14th Aug 2019
Insurance and why it really matters for crew
When it comes to onboard accidents and illness, what you’re covered for varies depending on the conditions stipulated in your contract. Your employer may not always provide Health Insurance and if it does policies may not offer cover during probationary periods.
Check your cover in detail
Previous work-related conditions or injuries, even when successfully treated, may also not be covered. You may also find that long-term absence due to accident, injury or illness are excluded from your cover.
The resounding message emerging from the 2018 Superyacht Crew welfare survey by ISWAN was that
“crew put up with ailments and even extreme injuries, and are often ‘let go’ if unfit for work or if they request too much time for medical attention.”
The survey found that, for many, the main problem was getting time off work to see a medical professional. Especially for anything preventative, minor or routine. Even when Superyacht crew could get time off, they typically had to make up the missed time.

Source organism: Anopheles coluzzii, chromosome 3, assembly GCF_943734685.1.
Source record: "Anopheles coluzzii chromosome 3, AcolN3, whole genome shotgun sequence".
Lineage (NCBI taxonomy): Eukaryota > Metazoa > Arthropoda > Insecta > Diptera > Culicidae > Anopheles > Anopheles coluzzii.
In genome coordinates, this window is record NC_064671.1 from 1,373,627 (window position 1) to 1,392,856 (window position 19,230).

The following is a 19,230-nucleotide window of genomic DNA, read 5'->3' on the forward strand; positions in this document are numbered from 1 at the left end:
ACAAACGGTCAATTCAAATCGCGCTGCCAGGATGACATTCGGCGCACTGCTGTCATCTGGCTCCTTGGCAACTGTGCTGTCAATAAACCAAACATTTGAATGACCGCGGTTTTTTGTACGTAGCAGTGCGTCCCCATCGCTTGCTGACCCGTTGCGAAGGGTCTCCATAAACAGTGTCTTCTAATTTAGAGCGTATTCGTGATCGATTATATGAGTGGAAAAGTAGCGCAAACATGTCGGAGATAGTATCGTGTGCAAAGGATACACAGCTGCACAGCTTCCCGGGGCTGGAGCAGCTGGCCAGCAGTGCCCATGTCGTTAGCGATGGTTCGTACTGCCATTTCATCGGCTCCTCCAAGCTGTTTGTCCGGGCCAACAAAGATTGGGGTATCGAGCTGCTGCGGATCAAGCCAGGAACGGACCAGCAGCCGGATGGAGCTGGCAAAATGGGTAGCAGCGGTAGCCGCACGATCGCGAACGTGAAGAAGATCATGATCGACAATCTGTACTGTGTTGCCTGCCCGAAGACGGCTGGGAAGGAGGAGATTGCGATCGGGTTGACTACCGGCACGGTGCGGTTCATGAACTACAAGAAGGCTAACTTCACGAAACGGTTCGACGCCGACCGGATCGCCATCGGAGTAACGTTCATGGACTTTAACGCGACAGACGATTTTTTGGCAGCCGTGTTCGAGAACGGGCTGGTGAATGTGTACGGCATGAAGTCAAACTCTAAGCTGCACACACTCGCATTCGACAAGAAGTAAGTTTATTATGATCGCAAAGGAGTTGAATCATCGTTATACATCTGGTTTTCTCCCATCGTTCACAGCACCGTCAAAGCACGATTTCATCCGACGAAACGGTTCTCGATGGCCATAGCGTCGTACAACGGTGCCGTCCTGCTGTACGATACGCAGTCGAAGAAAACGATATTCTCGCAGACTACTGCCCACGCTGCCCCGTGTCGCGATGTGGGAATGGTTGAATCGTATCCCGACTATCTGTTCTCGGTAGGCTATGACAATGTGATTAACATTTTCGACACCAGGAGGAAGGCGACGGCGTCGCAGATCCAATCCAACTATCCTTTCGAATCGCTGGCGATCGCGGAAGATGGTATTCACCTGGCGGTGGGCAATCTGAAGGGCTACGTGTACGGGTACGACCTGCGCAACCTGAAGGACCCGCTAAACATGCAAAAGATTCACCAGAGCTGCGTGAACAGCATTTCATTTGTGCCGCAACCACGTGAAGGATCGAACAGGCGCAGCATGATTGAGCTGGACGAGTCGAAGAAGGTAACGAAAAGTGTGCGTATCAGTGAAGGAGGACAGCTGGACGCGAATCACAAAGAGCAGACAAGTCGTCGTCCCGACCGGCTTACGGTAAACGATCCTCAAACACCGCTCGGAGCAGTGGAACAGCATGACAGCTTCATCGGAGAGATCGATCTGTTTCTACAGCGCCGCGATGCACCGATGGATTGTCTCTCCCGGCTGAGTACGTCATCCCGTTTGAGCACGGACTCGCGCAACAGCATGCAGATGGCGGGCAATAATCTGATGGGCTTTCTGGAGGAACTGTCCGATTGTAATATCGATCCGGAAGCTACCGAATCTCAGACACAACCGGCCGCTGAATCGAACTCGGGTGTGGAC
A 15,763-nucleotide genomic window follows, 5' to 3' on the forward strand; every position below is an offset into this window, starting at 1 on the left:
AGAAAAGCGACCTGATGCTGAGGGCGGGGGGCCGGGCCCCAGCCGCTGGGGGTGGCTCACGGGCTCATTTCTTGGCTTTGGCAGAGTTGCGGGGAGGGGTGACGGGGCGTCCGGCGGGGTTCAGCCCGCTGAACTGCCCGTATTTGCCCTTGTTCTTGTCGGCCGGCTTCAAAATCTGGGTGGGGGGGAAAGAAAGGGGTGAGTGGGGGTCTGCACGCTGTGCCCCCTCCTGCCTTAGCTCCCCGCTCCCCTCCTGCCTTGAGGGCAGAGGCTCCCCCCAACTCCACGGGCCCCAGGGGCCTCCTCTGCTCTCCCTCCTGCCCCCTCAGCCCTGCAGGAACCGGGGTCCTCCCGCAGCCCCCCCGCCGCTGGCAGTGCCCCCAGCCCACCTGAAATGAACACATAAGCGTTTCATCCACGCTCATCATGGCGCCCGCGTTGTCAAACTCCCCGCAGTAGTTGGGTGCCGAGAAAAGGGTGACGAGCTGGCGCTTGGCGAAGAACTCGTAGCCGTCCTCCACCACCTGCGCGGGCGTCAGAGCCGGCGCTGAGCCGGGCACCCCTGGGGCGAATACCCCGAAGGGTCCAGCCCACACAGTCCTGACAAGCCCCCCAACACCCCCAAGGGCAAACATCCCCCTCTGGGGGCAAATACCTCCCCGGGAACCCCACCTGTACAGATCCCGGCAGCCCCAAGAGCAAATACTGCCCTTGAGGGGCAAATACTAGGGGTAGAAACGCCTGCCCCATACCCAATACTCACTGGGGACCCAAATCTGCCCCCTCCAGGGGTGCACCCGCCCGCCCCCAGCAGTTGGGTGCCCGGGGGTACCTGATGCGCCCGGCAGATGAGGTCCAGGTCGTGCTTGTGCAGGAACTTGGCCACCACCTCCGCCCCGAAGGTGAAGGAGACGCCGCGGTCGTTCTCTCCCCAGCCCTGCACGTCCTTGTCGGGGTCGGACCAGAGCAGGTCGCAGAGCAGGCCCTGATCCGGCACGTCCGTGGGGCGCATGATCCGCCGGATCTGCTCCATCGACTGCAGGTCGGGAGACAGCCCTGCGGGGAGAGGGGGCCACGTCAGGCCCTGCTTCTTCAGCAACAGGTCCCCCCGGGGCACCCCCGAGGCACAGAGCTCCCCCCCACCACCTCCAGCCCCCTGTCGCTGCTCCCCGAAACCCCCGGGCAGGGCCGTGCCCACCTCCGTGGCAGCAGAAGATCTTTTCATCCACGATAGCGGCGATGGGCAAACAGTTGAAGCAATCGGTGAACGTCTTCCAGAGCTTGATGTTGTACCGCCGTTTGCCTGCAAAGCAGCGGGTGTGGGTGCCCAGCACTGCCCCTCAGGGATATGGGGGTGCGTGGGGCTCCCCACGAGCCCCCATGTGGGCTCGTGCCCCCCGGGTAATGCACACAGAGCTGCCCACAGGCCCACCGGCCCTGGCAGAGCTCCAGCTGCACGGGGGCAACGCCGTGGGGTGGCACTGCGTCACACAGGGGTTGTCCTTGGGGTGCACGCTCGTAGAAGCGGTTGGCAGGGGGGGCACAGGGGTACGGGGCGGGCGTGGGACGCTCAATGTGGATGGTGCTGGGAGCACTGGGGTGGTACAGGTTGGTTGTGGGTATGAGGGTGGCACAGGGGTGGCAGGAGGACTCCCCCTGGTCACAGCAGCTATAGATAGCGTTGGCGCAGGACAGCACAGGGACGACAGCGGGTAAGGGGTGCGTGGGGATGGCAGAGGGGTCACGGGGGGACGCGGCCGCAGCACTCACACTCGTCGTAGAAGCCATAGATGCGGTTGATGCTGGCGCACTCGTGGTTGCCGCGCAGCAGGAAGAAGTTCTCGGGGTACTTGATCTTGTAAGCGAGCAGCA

NEGOTIATE YOUR CONTRACT
Given the nature of jobs aboard, many believe insurance should be mandatory for the yacht and that it should not be subject to any probationary period. However, given the lack of a singular regulatory body to enforce this throughout the yachting industry, it comes down to individual yacht crew being more insistent about the inclusion of health and medical insurance when negotiating the terms of their contract.
The worst-case scenario, if you don’t have suitable cover, may mean you being unable to work. This may result in you losing your job and, depending on your contract, perhaps even not being able to claim benefits back home.
Conversely, the best-case scenario might be that your employer offers cover for long term illness cover, while your private insurance protects against loss of earnings.
Key steps for yacht crew
Have a look at your contract and check your cover in detail. Also, give some thought to what happens to your financial commitments should you should fall sick or have an accident. This is especially important when you have dependents or financial commitments like a mortgage or school fees.
In addition to checking what entitlement you do or don’t have contractually, ask yourself questions like:
- How long is your sick leave entitlement?
- Once this runs out, how long can you afford not to work?
- Do you have an emergency fund?
- If yes, do you have enough to cover any eventuality?